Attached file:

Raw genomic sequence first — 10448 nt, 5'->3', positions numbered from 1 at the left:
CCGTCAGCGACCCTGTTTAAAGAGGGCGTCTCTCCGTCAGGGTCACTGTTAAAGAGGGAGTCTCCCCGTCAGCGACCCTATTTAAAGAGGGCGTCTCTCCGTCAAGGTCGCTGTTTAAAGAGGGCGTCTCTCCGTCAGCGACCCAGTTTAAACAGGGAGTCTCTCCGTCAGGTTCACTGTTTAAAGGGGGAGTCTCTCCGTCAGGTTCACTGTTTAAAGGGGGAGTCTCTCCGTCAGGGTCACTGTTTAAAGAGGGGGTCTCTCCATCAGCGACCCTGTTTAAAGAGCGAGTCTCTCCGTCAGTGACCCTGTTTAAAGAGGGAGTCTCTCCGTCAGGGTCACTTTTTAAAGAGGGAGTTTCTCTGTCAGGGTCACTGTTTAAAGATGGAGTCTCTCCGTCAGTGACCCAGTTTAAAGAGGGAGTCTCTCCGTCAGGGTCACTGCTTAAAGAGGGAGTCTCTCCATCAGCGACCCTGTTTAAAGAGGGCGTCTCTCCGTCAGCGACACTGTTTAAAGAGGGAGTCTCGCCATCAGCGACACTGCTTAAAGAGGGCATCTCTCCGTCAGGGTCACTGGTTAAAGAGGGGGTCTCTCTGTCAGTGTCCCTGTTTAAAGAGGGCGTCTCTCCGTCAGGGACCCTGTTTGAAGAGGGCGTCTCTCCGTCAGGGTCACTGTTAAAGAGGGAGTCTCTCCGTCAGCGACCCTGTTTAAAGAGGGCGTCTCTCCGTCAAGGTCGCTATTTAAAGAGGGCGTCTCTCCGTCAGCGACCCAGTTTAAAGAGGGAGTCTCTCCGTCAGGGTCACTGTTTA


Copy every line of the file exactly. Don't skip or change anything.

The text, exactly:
Raw genomic sequence first — 10448 nt, 5'->3', positions numbered from 1 at the left:
CCGTCAGCGACCCTGTTTAAAGAGGGCGTCTCTCCGTCAGGGTCACTGTTAAAGAGGGAGTCTCCCCGTCAGCGACCCTATTTAAAGAGGGCGTCTCTCCGTCAAGGTCGCTGTTTAAAGAGGGCGTCTCTCCGTCAGCGACCCAGTTTAAACAGGGAGTCTCTCCGTCAGGTTCACTGTTTAAAGGGGGAGTCTCTCCGTCAGGTTCACTGTTTAAAGGGGGAGTCTCTCCGTCAGGGTCACTGTTTAAAGAGGGGGTCTCTCCATCAGCGACCCTGTTTAAAGAGCGAGTCTCTCCGTCAGTGACCCTGTTTAAAGAGGGAGTCTCTCCGTCAGGGTCACTTTTTAAAGAGGGAGTTTCTCTGTCAGGGTCACTGTTTAAAGATGGAGTCTCTCCGTCAGTGACCCAGTTTAAAGAGGGAGTCTCTCCGTCAGGGTCACTGCTTAAAGAGGGAGTCTCTCCATCAGCGACCCTGTTTAAAGAGGGCGTCTCTCCGTCAGCGACACTGTTTAAAGAGGGAGTCTCGCCATCAGCGACACTGCTTAAAGAGGGCATCTCTCCGTCAGGGTCACTGGTTAAAGAGGGGGTCTCTCTGTCAGTGTCCCTGTTTAAAGAGGGCGTCTCTCCGTCAGGGACCCTGTTTGAAGAGGGCGTCTCTCCGTCAGGGTCACTGTTAAAGAGGGAGTCTCTCCGTCAGCGACCCTGTTTAAAGAGGGCGTCTCTCCGTCAAGGTCGCTATTTAAAGAGGGCGTCTCTCCGTCAGCGACCCAGTTTAAAGAGGGAGTCTCTCCGTCAGGGTCACTGTTTA